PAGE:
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It is still quite early in the tropical season, however it’s worth keeping an eye on the inland hydrologic situation in case a system develops and moves inland.

Here is the climatology of tropical activity. While we are in “hurricane season”  you can see that activity is much less now than later in August and September.








It is not unusual for any tropical systems that develop to form “close-in” typically in the Gulf of Mexico.  Here are historical development spots for this time of year.








Hurricanes play an interesting role when they move inland.  Of course, the greatest concern is the potential for catastrophic flooding.  Some of the biggest floods on record have occured when a tropical system moves inland.  However, there are also impacts when there is a lack of inland-moving tropical systems over the course of a season.  Tropical systems can play a role in water resources recharge and lessen the impact of drought.

As is stands early in the season, much of the Southeast U.S. is in some degree of drought and a “manageable” amount of tropical rainfall would be of benefit. Let’s look closer as some of the typical entry regions.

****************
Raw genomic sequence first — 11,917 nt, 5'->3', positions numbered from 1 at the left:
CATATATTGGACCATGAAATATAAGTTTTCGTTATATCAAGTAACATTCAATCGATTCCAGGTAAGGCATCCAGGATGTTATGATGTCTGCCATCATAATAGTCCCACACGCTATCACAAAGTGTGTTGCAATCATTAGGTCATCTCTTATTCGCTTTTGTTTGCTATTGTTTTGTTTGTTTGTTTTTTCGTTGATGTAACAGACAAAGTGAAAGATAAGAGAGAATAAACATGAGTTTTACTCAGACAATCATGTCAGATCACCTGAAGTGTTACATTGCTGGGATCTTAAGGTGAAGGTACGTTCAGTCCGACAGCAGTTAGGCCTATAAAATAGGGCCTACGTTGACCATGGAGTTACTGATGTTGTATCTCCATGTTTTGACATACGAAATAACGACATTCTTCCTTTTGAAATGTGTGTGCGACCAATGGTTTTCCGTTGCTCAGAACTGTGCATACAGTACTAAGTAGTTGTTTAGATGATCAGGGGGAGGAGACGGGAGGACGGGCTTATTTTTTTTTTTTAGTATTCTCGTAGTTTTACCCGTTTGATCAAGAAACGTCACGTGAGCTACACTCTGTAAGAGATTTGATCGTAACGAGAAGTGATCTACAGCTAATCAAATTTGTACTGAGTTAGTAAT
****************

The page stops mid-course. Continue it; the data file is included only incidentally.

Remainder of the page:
Florida – has been experiencing drought conditions for a while now.  However, just recently, enhanced amounts of rainfall have been reducing drought’s impacts.  The southern third of the Peninsula is the most vulnerable due to recent rainfall. The rest of the state, despite recent rain can still take some rain before significant flooding is a concern.

Currently, a weak tropical low is expected to move over Florida.  Considering the recent rainfall and the potential for very hevay rain – short-term vulnerabilities in this area can be considered high.

Southeast U.S. Entry – Georgia and South Carolina.  The current vulnerability for this region is very low.  Drought grips the region and it can take at least 3 inches of rain, and likely closer to 5, before flooding is a concern.  Most reservoirs are well below their flood control pools and can hold significant amounts of water.

Mid Atlantic Entry – Average vulnerability

Northeast U.S. – Due to the increased population density and urbanization this region is always vulnerable should a system move inland. Currently, considering past recent rainfall, the vulnerability is avarage.

West Gulf Entry – Texas and Louisiana are also in drought, but to a lessor degree than the Southeast U.S.  Current vulnerabilities for this region would be low.